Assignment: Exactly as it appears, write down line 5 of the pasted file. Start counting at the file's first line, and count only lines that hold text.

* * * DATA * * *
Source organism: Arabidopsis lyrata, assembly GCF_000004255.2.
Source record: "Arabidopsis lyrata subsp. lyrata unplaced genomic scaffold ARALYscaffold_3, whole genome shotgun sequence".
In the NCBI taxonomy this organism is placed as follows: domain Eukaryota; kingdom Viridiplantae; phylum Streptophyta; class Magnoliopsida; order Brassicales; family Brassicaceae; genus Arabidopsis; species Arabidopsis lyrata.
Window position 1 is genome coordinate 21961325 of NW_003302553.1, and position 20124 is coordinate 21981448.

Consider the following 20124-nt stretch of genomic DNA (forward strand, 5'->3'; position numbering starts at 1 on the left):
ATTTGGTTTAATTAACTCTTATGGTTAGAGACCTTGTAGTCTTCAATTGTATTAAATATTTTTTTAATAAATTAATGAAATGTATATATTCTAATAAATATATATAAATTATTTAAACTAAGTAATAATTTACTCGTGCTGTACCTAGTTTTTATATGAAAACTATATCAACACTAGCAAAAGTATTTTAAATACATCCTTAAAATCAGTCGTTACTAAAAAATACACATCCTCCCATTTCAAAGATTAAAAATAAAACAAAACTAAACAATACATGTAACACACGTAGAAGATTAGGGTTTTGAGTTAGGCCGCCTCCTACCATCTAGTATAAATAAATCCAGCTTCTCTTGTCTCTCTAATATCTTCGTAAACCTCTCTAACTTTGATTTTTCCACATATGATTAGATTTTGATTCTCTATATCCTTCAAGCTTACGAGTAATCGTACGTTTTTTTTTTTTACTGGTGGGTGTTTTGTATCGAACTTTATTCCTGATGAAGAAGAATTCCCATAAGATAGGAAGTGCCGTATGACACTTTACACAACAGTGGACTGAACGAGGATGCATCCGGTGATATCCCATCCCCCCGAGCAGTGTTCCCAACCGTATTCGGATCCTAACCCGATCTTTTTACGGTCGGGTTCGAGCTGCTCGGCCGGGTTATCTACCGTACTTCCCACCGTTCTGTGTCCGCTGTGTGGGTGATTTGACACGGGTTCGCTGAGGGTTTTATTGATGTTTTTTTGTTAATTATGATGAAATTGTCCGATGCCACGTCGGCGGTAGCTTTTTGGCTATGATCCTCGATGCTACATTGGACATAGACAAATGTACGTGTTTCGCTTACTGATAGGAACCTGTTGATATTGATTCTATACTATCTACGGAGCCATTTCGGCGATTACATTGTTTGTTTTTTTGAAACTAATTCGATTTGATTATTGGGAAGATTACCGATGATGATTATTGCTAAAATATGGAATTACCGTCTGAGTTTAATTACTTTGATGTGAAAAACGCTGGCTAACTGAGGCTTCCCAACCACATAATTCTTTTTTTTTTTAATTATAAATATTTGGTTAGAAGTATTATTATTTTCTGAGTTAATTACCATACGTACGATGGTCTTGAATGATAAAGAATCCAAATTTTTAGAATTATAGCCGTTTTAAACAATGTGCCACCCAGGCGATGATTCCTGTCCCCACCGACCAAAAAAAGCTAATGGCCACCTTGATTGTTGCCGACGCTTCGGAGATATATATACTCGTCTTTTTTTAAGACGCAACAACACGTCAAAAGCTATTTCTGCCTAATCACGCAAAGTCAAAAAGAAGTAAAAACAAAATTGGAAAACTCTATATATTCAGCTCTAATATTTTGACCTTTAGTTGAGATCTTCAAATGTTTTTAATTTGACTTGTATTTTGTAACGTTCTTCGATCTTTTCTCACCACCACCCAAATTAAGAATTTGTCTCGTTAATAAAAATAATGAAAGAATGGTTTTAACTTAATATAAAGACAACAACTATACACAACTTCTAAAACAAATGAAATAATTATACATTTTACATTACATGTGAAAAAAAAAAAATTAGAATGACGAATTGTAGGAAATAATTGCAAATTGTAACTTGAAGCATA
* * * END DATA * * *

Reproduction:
Consider the following 20124-nt stretch of genomic DNA (forward strand, 5'->3'; position numbering starts at 1 on the left):